HeLa cells cultured in suspension in S. MEM (Gibco's F 13) double in number during the first 24 hr at 37 C and continue to grow at approximately the same rate during a second 24 hr incubation period. But when sodium (or lithium) oleate, 40 to 70 μg/ml, is added the cells fail to grow or grow only poorly, the degree of inhibition varying from 0 to 100%, depending upon the concentration of oelate employed and the duration of the contact. During 2 hours' incubation with oleate (45 to 55 μg/ml), the HeLa cells regularly manifested abnormal blebbing of their plasma membranes (ordinary light and interference microscopy), marked degeneration of their microvilli (scanning electron microscopy), and conspicuous cytoplasmic lipidosis (ordinary high microscopy and transmission electron microscopy). These marked cellular changes usually proved reversible when the lesser concentrations of oleate were used, but they always progressed to necrosis within 1 or 2 hr when the larger concentrations of oleate had been added. Sodium acetate (100 to 3200 μg/ml) regularly brought about a transitory inhibition of growth without any consequential necrosis during incubation periods lasting up to 96 hr. The carbonic anhydrase inhibitor, Diamox (100 μg/ml and more) also gave rise to transitory inhibition of growth, again without consequential necrosis. A possible explanation of the findings is that sodium oleate's detergency might alter the microvilli of metabolizing HeLa cells, thus interfering with assimilation of essential bicarbonate and/or disposal of carbonic acid.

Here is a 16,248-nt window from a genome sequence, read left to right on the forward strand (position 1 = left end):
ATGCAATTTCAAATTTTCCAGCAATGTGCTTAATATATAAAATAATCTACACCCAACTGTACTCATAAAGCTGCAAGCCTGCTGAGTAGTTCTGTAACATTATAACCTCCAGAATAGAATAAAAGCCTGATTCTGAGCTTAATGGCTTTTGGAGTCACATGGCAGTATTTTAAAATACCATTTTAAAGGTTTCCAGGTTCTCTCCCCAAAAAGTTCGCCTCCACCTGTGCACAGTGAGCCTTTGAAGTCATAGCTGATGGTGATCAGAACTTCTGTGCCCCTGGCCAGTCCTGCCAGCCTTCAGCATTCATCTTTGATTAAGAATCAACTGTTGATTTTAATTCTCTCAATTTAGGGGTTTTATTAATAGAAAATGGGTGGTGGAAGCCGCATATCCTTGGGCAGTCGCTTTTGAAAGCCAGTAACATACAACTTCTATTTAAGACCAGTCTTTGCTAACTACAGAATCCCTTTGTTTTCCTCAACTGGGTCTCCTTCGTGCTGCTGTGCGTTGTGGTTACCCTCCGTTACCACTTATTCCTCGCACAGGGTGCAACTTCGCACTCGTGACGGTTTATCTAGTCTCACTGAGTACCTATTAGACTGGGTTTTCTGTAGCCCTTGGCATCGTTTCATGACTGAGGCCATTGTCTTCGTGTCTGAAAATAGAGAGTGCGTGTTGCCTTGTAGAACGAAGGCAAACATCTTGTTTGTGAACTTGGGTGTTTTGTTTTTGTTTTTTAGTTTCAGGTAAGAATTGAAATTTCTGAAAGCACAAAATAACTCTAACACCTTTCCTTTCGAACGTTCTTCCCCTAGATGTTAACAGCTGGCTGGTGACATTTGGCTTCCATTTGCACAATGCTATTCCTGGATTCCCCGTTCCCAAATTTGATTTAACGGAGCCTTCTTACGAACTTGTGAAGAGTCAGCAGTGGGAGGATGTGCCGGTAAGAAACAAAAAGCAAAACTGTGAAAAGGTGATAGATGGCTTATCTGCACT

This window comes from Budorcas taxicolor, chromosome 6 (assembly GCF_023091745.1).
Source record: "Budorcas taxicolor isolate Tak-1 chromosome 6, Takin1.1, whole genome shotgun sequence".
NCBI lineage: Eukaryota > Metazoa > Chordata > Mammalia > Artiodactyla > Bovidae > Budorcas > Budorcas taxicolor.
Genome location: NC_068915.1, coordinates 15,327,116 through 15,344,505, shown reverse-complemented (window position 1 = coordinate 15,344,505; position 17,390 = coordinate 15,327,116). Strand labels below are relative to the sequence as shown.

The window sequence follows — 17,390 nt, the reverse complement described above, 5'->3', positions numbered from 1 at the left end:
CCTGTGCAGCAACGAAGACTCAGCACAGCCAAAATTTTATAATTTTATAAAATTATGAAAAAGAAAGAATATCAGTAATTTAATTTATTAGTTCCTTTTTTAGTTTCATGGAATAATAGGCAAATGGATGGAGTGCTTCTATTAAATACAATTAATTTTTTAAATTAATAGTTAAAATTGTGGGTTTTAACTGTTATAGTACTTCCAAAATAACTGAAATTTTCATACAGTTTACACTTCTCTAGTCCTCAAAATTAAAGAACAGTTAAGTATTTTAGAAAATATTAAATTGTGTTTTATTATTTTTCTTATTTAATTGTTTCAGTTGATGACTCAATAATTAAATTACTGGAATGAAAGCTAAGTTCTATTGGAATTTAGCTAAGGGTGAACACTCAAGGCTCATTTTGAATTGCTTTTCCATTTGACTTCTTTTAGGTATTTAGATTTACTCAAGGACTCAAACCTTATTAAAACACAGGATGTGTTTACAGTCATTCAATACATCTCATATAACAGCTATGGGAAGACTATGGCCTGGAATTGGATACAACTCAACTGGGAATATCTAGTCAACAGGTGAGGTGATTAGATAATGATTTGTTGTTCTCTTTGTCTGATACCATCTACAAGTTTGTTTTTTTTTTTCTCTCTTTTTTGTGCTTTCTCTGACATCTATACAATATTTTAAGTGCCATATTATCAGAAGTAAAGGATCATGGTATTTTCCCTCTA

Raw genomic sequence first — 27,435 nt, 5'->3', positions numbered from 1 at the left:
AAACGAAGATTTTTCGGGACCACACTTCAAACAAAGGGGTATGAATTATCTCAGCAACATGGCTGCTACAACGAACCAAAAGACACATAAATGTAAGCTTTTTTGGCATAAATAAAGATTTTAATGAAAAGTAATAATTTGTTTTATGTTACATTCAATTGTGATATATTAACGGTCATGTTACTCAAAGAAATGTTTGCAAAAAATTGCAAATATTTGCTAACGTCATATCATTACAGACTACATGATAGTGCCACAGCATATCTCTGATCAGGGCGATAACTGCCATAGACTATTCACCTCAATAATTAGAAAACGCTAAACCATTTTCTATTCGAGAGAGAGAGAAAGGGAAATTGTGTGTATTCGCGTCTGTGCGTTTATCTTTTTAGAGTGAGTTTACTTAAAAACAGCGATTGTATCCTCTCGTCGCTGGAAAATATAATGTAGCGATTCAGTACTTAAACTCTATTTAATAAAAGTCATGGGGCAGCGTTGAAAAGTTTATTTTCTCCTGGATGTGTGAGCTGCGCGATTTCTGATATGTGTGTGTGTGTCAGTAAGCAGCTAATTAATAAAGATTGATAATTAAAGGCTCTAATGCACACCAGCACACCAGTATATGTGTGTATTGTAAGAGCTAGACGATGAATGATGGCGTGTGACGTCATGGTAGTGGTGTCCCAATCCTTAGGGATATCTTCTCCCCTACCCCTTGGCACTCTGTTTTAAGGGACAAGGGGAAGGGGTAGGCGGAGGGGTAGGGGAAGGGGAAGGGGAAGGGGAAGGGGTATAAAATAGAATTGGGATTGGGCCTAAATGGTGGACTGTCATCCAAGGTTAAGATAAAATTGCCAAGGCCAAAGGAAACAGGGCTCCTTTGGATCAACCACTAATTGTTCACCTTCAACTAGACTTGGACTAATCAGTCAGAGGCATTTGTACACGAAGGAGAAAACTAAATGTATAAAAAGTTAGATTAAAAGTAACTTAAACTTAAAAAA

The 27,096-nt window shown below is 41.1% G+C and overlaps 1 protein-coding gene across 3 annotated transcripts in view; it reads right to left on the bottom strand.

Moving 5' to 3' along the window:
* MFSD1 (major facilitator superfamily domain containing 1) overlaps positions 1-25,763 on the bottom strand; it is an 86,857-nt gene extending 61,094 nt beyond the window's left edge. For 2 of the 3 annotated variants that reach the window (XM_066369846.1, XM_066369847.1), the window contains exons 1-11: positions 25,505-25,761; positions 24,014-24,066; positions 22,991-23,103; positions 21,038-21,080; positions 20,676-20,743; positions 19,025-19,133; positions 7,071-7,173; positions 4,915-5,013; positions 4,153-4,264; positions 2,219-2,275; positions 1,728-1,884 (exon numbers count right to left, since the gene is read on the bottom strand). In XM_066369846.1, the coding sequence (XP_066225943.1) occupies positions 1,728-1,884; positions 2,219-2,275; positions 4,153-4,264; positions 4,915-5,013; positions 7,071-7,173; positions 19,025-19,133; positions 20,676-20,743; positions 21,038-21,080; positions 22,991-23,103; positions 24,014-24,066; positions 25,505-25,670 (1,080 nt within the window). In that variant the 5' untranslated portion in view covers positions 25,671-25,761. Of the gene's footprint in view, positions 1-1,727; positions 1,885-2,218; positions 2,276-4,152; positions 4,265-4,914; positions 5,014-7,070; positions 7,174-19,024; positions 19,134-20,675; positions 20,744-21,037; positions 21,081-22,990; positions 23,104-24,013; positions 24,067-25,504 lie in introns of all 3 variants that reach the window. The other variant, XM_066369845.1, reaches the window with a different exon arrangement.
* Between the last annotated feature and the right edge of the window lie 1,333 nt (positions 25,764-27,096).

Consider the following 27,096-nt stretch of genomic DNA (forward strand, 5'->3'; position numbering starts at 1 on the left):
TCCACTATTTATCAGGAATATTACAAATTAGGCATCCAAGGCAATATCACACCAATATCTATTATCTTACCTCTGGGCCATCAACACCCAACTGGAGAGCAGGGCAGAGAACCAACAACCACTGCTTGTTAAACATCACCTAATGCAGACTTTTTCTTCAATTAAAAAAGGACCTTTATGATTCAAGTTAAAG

|Original language||English (US)|
|Journal||American Journal of Pathology|
|State||Published - Jan 1 1975|
ASJC Scopus subject areas
- Pathology and Forensic Medicine